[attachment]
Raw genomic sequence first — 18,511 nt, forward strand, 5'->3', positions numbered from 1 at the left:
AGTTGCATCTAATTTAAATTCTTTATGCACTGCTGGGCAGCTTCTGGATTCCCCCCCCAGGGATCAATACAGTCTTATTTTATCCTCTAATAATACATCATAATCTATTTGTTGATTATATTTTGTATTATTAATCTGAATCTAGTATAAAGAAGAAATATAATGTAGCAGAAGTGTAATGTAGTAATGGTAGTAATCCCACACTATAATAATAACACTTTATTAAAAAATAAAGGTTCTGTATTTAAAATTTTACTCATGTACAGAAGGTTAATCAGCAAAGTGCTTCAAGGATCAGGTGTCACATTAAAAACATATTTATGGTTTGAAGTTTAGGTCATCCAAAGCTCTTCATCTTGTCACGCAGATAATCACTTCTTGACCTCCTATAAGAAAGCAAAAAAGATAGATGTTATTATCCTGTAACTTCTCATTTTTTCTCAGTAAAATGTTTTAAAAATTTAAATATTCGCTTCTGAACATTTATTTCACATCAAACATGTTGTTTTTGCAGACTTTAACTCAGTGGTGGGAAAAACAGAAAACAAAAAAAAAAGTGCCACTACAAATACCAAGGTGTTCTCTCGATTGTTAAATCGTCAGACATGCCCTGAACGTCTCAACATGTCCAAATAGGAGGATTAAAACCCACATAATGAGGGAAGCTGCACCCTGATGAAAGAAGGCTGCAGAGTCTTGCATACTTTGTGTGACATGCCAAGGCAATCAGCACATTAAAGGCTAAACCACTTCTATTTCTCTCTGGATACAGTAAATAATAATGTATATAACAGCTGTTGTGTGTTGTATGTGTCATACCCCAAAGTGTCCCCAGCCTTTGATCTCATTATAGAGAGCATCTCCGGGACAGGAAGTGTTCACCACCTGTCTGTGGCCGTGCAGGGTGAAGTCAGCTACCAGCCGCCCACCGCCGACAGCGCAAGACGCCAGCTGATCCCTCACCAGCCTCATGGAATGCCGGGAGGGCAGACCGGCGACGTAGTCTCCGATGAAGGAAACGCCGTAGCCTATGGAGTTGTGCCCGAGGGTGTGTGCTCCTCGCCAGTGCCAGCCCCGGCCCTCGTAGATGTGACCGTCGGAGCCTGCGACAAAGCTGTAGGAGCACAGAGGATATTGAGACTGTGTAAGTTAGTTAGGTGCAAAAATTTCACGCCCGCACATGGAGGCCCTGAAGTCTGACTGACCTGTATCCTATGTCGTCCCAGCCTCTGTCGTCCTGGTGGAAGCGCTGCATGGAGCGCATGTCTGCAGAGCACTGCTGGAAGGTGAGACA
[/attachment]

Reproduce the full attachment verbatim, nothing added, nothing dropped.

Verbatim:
Raw genomic sequence first — 18,511 nt, forward strand, 5'->3', positions numbered from 1 at the left:
AGTTGCATCTAATTTAAATTCTTTATGCACTGCTGGGCAGCTTCTGGATTCCCCCCCCAGGGATCAATACAGTCTTATTTTATCCTCTAATAATACATCATAATCTATTTGTTGATTATATTTTGTATTATTAATCTGAATCTAGTATAAAGAAGAAATATAATGTAGCAGAAGTGTAATGTAGTAATGGTAGTAATCCCACACTATAATAATAACACTTTATTAAAAAATAAAGGTTCTGTATTTAAAATTTTACTCATGTACAGAAGGTTAATCAGCAAAGTGCTTCAAGGATCAGGTGTCACATTAAAAACATATTTATGGTTTGAAGTTTAGGTCATCCAAAGCTCTTCATCTTGTCACGCAGATAATCACTTCTTGACCTCCTATAAGAAAGCAAAAAAGATAGATGTTATTATCCTGTAACTTCTCATTTTTTCTCAGTAAAATGTTTTAAAAATTTAAATATTCGCTTCTGAACATTTATTTCACATCAAACATGTTGTTTTTGCAGACTTTAACTCAGTGGTGGGAAAAACAGAAAACAAAAAAAAAAGTGCCACTACAAATACCAAGGTGTTCTCTCGATTGTTAAATCGTCAGACATGCCCTGAACGTCTCAACATGTCCAAATAGGAGGATTAAAACCCACATAATGAGGGAAGCTGCACCCTGATGAAAGAAGGCTGCAGAGTCTTGCATACTTTGTGTGACATGCCAAGGCAATCAGCACATTAAAGGCTAAACCACTTCTATTTCTCTCTGGATACAGTAAATAATAATGTATATAACAGCTGTTGTGTGTTGTATGTGTCATACCCCAAAGTGTCCCCAGCCTTTGATCTCATTATAGAGAGCATCTCCGGGACAGGAAGTGTTCACCACCTGTCTGTGGCCGTGCAGGGTGAAGTCAGCTACCAGCCGCCCACCGCCGACAGCGCAAGACGCCAGCTGATCCCTCACCAGCCTCATGGAATGCCGGGAGGGCAGACCGGCGACGTAGTCTCCGATGAAGGAAACGCCGTAGCCTATGGAGTTGTGCCCGAGGGTGTGTGCTCCTCGCCAGTGCCAGCCCCGGCCCTCGTAGATGTGACCGTCGGAGCCTGCGACAAAGCTGTAGGAGCACAGAGGATATTGAGACTGTGTAAGTTAGTTAGGTGCAAAAATTTCACGCCCGCACATGGAGGCCCTGAAGTCTGACTGACCTGTATCCTATGTCGTCCCAGCCTCTGTCGTCCTGGTGGAAGCGCTGCATGGAGCGCATGTCTGCAGAGCACTGCTGGAAGGTGAGACA